This is the second in a series of posts based on Dale Carnegie’s writing and training. Find more information on his work, training, and free resources here.
Read the first post here.
I have a theory about how happy you are. It goes like this: count up the number of times in a day you say the word “should.” Think about your typical day. “I should go exercise this morning.” “I shouldn’t have had that piece of candy after lunch.” “I should call my mom.” “You should clean up this mess.” “I should be earning more by this point in my career.” “I should be able to figure this out; it’s not supposed to be this hard.”
My theory is that the more times you use the word “should” on a regular basis, the less happy you are. My experience has been that most of our everyday pain happens in the space between “should” and what follows. That’s because the word should implies that whatever ought to be happening isn’t, and that’s a formula for discontent. Here’s why the word “should” is so corrosive; the Oxford English Dictionary’s definition of should is “Used to indicate obligation, duty, or correctness, typically when criticizing someone’s actions.” Lots of should are spent criticizing our own actions – or lack of action.
Dale Carnegie has said: “Should” statements are meant to push us toward the perfect scenario, but should be followed by a realistic thought process that established the “As Is.” Once these are established, we should plan on how to get from where we are to the “should be.” Many times we just look at where we are and many assumptions like, “Everyone should have a three-year plan. I don’t so there must be something wrong with me.”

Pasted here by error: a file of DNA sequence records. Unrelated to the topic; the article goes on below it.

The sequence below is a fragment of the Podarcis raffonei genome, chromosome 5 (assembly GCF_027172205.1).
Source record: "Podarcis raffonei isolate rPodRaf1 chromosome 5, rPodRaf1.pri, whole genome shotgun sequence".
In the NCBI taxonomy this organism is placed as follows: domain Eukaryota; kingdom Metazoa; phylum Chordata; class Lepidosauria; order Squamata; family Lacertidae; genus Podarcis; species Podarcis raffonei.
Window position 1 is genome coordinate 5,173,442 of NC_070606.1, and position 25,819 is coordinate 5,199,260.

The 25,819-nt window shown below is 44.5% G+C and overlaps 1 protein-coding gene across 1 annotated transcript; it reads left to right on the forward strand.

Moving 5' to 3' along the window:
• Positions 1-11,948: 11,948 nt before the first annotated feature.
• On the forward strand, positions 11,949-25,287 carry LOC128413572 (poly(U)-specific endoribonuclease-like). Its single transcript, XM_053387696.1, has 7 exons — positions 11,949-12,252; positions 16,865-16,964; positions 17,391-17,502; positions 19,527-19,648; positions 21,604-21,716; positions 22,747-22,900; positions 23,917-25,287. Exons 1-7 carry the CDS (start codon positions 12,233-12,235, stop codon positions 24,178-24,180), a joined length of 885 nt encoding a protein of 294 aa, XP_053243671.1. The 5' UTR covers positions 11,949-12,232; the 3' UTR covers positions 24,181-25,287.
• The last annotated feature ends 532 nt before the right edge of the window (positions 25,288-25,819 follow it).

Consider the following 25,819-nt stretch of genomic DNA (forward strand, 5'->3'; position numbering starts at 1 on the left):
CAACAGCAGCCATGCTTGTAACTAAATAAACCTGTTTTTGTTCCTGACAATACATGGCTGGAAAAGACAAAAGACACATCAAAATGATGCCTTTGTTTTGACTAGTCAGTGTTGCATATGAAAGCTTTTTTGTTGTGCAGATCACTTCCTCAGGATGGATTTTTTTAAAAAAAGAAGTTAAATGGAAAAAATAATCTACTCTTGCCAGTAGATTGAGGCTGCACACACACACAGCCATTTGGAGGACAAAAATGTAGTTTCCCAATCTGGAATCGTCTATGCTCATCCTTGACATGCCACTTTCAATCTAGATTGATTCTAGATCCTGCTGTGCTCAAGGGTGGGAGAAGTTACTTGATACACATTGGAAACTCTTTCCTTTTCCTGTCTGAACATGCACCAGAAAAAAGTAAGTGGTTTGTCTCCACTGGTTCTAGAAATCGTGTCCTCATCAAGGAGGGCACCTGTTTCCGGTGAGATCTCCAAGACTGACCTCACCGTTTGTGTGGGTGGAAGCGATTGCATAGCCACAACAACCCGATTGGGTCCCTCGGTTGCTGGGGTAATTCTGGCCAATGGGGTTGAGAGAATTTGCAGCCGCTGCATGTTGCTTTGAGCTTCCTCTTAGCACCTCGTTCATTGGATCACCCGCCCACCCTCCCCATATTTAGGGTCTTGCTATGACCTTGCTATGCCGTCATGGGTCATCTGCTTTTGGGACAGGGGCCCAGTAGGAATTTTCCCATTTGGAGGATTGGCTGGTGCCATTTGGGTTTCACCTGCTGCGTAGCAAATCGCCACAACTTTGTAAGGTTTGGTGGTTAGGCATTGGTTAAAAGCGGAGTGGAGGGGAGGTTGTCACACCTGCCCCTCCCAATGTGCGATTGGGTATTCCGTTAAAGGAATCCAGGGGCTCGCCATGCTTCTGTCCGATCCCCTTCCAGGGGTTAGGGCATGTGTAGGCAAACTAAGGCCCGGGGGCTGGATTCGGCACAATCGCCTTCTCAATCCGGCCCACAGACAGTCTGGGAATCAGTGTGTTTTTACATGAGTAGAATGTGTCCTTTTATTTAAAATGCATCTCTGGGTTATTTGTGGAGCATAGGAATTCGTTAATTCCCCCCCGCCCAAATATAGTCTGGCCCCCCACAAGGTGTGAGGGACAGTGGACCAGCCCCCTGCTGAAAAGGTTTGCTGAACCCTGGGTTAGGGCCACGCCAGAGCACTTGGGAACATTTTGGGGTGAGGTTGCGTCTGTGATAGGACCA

Dr. Soph, a registered Clinical Psychologist, writes at his blog: “Most of the time the idea of what we should do comes from a societal belief about the perfect person. Every time we see one of these [perfect person] images our brain internalizes it as the visual representation of what it looks like to be ‘good enough’, ‘lovable’ and/or ‘successful’. Our brain then spends its days comparing us to this level of perfection.” Sounds like a recipe for failure and frustration, doesn’t it?
The second problem with “should” is that it implies you have control over what happens, and that your idea of what should be happening is the best and correct one. When we talk about how other people should behave, we’re not respecting their independence to make their own decisions or do things their way. When we talk about the way things should be, we’re refusing to accept what is. Too much should-ing will make you very dissatisfied with how things are, prone to beating your head against a wall that might be very hard indeed.
Rick Hanson, Ph.D., writing for Psychology Today, says: “It’s natural to move toward what feels good and away from what doesn’t, natural as well to have values, principles, and morals. But when these healthy inclinations become internal rules – “shoulds,” “musts,” and “gottas” – then there is a big problem. We feel driven, righteous, or like a failure. And we create issues for others… Plus, in a deep sense, your “shoulds” control you.”
He goes on to say: “when we face reality in all its messy streaming complexity, we see that it exists independent of our rules, always wiggling free of the abstractions we try to impose upon it. This recognition of truth pulls you out of conceptualizing into direct experiencing, into being with “the thing-in-itself.” Which feels clear, peaceful, and free.”
If you’d like an elegant reminder to help you give up your should habit, try this prayer you’ve heard a million times (credited to American theologian Reinhold Niebuhr ) “Grant me the serenity to accept the things I cannot change, the courage to change the things I can, and the wisdom to know the difference.”